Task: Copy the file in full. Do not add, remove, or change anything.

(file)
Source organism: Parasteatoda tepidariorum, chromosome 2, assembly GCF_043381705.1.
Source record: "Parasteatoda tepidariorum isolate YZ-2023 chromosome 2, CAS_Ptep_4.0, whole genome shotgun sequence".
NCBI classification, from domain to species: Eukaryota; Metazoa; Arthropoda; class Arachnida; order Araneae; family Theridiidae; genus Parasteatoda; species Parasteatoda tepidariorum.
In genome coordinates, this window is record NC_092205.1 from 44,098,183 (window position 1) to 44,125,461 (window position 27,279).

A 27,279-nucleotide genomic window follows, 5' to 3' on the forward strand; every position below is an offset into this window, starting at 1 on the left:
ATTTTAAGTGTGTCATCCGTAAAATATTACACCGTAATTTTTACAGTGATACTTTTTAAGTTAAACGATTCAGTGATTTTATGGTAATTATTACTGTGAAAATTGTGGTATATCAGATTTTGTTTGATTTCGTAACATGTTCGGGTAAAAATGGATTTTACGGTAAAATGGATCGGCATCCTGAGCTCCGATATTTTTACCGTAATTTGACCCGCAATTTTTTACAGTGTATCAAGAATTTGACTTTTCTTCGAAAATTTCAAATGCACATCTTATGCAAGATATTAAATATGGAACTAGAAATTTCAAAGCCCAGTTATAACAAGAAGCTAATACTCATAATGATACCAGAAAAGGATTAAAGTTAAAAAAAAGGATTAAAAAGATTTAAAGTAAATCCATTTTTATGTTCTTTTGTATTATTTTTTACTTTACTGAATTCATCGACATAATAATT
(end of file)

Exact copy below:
Source organism: Parasteatoda tepidariorum, chromosome 2, assembly GCF_043381705.1.
Source record: "Parasteatoda tepidariorum isolate YZ-2023 chromosome 2, CAS_Ptep_4.0, whole genome shotgun sequence".
NCBI classification, from domain to species: Eukaryota; Metazoa; Arthropoda; class Arachnida; order Araneae; family Theridiidae; genus Parasteatoda; species Parasteatoda tepidariorum.
In genome coordinates, this window is record NC_092205.1 from 44,098,183 (window position 1) to 44,125,461 (window position 27,279).

A 27,279-nucleotide genomic window follows, 5' to 3' on the forward strand; every position below is an offset into this window, starting at 1 on the left:
ATTTTAAGTGTGTCATCCGTAAAATATTACACCGTAATTTTTACAGTGATACTTTTTAAGTTAAACGATTCAGTGATTTTATGGTAATTATTACTGTGAAAATTGTGGTATATCAGATTTTGTTTGATTTCGTAACATGTTCGGGTAAAAATGGATTTTACGGTAAAATGGATCGGCATCCTGAGCTCCGATATTTTTACCGTAATTTGACCCGCAATTTTTTACAGTGTATCAAGAATTTGACTTTTCTTCGAAAATTTCAAATGCACATCTTATGCAAGATATTAAATATGGAACTAGAAATTTCAAAGCCCAGTTATAACAAGAAGCTAATACTCATAATGATACCAGAAAAGGATTAAAGTTAAAAAAAAGGATTAAAAAGATTTAAAGTAAATCCATTTTTATGTTCTTTTGTATTATTTTTTACTTTACTGAATTCATCGACATAATAATT